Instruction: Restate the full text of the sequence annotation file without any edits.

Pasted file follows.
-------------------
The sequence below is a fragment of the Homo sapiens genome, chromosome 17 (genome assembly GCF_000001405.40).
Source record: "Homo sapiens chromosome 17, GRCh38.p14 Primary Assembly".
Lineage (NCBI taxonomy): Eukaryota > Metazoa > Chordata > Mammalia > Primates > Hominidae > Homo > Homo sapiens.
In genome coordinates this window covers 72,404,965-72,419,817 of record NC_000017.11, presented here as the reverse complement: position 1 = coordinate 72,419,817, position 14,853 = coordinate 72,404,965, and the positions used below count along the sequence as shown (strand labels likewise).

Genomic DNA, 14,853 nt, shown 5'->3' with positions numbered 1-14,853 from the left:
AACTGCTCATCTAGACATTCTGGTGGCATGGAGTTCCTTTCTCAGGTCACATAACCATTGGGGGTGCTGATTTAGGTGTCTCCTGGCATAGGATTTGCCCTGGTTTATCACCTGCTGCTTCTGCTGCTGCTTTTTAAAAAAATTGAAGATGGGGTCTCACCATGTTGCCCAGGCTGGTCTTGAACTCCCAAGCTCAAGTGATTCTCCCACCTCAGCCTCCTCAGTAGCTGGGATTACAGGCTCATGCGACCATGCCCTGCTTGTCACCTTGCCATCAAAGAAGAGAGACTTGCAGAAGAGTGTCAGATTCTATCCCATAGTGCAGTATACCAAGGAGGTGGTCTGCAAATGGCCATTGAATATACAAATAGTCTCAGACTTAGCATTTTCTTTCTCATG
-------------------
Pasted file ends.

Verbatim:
The sequence below is a fragment of the Homo sapiens genome, chromosome 17 (genome assembly GCF_000001405.40).
Source record: "Homo sapiens chromosome 17, GRCh38.p14 Primary Assembly".
Lineage (NCBI taxonomy): Eukaryota > Metazoa > Chordata > Mammalia > Primates > Hominidae > Homo > Homo sapiens.
In genome coordinates this window covers 72,404,965-72,419,817 of record NC_000017.11, presented here as the reverse complement: position 1 = coordinate 72,419,817, position 14,853 = coordinate 72,404,965, and the positions used below count along the sequence as shown (strand labels likewise).

Genomic DNA, 14,853 nt, shown 5'->3' with positions numbered 1-14,853 from the left:
AACTGCTCATCTAGACATTCTGGTGGCATGGAGTTCCTTTCTCAGGTCACATAACCATTGGGGGTGCTGATTTAGGTGTCTCCTGGCATAGGATTTGCCCTGGTTTATCACCTGCTGCTTCTGCTGCTGCTTTTTAAAAAAATTGAAGATGGGGTCTCACCATGTTGCCCAGGCTGGTCTTGAACTCCCAAGCTCAAGTGATTCTCCCACCTCAGCCTCCTCAGTAGCTGGGATTACAGGCTCATGCGACCATGCCCTGCTTGTCACCTTGCCATCAAAGAAGAGAGACTTGCAGAAGAGTGTCAGATTCTATCCCATAGTGCAGTATACCAAGGAGGTGGTCTGCAAATGGCCATTGAATATACAAATAGTCTCAGACTTAGCATTTTCTTTCTCATG